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You are here: www.tdi.texas.gov . pubs . consumer . cb039

Insurance for Texans with Disabilities

(January 2015)

(En Español)

Fourteen percent of Texans have a mental or physical disability. A disability is a physical or mental impairment that limits a person's ability to walk, breathe, hear, see, learn, work, or perform tasks.
In the past, people with disabilities often faced insurance denials, higher premiums, cancellations, and policy renewal refusals. But beginning in January 2014, federal law generally prohibits insurance companies from denying you health coverage or charging you more because of your health status, including a preexisting condition or disability.

Your Rights

When deciding what to charge you for comprehensive health insurance, carriers may consider only your age, where you live, whether you use tobacco products, and whether the coverage you are buying is for an individual or a family. They may not charge you more because you have a disability.

The Texas Insurance Code prohibits life, auto, and homeowners insurance companies from denying, refusing to renew, limiting, or charging more for coverage because of a disability, unless the company can show that the disability increases the chances that you'll have a claim.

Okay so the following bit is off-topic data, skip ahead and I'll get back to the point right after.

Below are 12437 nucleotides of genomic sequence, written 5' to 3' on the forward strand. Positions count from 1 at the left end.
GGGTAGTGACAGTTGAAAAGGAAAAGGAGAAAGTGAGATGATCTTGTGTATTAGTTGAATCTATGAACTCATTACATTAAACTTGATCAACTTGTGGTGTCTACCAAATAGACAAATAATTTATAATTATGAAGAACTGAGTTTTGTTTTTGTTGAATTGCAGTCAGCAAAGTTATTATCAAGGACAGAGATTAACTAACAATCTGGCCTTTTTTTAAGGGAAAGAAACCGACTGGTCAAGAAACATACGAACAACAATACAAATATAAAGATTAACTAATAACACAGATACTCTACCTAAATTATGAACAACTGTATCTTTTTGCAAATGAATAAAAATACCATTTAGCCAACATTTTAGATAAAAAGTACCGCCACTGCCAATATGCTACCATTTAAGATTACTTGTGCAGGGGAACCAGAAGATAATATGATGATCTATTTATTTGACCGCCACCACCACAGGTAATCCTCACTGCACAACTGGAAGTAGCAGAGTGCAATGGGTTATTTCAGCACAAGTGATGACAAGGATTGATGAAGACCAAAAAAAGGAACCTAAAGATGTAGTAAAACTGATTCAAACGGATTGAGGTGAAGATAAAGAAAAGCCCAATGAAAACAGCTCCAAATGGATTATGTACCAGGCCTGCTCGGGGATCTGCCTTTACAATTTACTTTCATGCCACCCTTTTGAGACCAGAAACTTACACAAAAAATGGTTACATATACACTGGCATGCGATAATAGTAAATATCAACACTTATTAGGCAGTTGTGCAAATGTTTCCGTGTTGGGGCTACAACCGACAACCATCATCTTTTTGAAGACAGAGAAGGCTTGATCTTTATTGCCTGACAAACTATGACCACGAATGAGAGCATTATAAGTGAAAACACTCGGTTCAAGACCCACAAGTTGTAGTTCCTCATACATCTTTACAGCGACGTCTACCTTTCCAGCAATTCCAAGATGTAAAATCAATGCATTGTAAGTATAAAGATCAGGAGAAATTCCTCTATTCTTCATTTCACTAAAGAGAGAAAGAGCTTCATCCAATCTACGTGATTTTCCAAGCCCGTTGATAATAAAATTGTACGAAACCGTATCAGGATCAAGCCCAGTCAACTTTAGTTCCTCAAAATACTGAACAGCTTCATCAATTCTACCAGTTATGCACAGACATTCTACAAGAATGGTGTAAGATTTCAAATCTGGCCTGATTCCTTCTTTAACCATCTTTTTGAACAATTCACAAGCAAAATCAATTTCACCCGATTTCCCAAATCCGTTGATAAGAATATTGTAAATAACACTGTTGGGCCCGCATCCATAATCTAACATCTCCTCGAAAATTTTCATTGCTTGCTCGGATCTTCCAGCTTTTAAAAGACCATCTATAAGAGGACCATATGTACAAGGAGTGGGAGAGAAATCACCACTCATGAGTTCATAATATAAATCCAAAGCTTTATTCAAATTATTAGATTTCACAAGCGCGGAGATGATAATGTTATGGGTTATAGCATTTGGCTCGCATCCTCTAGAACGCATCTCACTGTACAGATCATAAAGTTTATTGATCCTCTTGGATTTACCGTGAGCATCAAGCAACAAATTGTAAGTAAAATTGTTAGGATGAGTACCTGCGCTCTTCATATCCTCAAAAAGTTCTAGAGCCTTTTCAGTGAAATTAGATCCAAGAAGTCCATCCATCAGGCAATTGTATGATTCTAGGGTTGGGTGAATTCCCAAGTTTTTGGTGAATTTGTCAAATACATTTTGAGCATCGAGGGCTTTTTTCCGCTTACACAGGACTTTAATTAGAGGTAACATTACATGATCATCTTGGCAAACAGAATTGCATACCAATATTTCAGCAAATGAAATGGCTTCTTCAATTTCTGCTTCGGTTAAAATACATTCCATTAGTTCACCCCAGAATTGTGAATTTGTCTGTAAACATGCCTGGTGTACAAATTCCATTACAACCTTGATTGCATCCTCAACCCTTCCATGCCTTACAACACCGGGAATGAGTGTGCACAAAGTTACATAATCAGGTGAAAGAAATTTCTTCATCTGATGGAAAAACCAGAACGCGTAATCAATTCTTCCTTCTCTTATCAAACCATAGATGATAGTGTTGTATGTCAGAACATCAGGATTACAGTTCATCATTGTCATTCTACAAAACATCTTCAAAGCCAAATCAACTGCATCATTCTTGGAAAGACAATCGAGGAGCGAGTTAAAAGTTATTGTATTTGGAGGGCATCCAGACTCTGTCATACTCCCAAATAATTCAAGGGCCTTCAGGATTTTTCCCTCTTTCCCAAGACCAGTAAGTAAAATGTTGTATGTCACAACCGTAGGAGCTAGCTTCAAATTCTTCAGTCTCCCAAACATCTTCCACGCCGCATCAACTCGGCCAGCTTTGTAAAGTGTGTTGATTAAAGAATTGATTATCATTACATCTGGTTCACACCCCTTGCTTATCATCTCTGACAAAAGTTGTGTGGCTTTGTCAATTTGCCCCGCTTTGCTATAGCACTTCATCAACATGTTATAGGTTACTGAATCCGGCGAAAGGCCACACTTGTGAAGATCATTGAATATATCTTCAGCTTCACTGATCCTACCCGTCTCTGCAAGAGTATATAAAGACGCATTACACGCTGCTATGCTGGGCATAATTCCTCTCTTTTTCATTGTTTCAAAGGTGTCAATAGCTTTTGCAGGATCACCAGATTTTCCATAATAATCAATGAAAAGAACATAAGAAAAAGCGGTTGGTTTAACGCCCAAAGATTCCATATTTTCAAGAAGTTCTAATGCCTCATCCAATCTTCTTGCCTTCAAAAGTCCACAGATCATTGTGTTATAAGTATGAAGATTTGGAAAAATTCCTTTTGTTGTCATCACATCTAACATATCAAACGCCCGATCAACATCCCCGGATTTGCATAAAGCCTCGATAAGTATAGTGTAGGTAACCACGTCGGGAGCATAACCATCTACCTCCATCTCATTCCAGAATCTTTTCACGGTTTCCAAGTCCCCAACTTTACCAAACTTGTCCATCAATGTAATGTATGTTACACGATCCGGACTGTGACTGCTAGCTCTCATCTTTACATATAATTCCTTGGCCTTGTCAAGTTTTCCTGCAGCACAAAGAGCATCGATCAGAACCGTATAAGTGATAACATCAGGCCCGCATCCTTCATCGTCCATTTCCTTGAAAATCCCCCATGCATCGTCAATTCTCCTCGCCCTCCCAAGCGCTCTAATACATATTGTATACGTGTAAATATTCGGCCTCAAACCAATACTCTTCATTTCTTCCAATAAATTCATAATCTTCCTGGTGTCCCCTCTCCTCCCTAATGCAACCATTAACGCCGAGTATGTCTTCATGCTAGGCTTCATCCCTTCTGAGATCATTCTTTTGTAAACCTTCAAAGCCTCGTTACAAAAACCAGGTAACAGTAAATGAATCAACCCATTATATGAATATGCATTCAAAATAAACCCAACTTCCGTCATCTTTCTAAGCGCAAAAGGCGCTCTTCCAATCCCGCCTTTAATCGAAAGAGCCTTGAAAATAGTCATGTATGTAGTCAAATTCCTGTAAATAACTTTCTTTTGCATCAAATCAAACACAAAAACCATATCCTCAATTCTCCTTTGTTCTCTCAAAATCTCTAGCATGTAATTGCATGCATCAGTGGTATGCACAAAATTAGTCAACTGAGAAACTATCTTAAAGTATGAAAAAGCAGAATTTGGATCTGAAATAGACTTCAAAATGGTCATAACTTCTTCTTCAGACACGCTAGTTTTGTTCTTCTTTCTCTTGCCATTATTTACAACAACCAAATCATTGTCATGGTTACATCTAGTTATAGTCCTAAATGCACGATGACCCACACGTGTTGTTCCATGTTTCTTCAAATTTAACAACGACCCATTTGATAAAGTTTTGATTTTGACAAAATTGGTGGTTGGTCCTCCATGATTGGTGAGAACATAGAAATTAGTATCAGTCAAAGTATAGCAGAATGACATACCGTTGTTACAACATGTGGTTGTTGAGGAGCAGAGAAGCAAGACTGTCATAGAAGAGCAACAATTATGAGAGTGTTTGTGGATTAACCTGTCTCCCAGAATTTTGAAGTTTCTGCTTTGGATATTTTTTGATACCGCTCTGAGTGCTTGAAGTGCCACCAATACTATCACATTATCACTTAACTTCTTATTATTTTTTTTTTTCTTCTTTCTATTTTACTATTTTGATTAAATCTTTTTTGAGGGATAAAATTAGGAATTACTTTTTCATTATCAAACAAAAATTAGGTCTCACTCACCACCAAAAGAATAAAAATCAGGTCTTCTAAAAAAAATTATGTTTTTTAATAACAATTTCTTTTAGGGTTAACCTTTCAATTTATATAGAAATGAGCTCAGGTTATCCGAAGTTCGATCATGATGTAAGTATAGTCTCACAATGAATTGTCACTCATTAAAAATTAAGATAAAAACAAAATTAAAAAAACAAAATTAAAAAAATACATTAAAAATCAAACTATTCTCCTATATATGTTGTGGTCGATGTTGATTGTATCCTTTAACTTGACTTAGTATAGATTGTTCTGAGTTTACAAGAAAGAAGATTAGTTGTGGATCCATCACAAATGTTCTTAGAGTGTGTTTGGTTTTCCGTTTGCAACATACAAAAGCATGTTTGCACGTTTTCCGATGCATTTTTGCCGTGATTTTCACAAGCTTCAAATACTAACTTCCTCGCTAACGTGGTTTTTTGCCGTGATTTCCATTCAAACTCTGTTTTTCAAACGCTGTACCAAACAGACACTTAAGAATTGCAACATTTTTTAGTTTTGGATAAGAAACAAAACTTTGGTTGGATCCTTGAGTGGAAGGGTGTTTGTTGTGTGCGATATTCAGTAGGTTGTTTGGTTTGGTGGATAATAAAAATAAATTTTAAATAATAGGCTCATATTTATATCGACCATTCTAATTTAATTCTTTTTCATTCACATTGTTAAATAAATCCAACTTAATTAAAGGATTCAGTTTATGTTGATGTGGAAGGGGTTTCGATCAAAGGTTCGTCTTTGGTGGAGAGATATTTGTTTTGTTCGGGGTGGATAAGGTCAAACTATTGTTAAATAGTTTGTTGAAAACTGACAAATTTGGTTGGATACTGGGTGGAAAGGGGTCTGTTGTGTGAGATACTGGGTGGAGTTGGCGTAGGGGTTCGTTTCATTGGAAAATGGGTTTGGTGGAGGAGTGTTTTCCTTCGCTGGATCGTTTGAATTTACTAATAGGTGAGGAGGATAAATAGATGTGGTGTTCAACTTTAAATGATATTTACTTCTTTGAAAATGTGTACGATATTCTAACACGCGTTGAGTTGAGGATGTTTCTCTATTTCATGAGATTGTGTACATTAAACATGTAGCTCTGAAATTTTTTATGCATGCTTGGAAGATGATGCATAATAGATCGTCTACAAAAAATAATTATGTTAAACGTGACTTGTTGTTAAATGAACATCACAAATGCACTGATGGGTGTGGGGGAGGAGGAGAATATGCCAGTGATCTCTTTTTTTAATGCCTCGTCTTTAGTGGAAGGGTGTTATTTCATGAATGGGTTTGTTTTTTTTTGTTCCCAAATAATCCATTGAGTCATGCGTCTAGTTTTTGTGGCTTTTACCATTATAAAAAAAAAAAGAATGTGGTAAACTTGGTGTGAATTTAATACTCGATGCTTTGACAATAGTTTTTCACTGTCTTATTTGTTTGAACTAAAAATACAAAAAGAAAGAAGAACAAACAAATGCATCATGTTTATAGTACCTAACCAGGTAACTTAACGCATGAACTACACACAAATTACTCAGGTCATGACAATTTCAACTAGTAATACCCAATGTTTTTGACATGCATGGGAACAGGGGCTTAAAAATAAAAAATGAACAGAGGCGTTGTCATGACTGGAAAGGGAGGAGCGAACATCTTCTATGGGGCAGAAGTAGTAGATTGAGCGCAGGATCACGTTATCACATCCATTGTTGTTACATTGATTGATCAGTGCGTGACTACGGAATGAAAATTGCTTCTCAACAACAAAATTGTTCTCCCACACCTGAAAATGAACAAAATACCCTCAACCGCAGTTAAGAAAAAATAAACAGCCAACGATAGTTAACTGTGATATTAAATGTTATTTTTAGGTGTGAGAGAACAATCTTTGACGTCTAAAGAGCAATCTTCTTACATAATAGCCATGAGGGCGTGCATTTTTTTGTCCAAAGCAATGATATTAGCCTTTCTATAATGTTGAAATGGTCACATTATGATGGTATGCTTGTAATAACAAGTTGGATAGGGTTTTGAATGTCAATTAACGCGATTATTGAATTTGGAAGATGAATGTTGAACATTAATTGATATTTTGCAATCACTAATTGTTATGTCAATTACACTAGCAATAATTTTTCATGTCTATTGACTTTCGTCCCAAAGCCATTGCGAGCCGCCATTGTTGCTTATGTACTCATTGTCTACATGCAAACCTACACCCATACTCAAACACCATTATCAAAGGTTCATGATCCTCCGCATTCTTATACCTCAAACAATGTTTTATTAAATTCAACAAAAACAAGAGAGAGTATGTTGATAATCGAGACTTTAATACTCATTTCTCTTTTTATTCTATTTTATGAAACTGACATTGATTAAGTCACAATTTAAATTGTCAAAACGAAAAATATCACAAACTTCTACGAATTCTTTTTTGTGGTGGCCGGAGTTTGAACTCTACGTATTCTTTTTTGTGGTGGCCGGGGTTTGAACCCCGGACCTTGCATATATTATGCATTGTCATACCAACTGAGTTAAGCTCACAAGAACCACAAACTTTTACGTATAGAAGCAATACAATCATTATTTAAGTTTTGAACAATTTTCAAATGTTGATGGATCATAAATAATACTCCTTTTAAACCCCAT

The federal Americans with Disabilities Act (ADA) provides additional protections. For more information, call the ADA Technical Assistance Center at 1-800-514-0301 or 1-800-514-0383 (TTY) or visit its website at www.ada.gov/taprog.htm.

If a company won't sell you a policy, cancels, or refuses to renew your policy, ask why. Most auto and homeowners companies must give you their reasons in writing. The company must explain exactly what incident, circumstance, or risk factor they used to make the decision. The company must also give you its sources of information.

Life insurance companies that issue individual policies aren't required to give a written explanation of their decision.

How to Get Help

If you think an insurance company has treated you unfairly or won't answer your questions, you may file a complaint with the Texas Department of Insurance. For more information, call TDI's Consumer Help Line at 1-800-252-3439 or visit our website at www.tdi.texas.gov .

You can also file a complaint with the ADA Technical Assistance Center,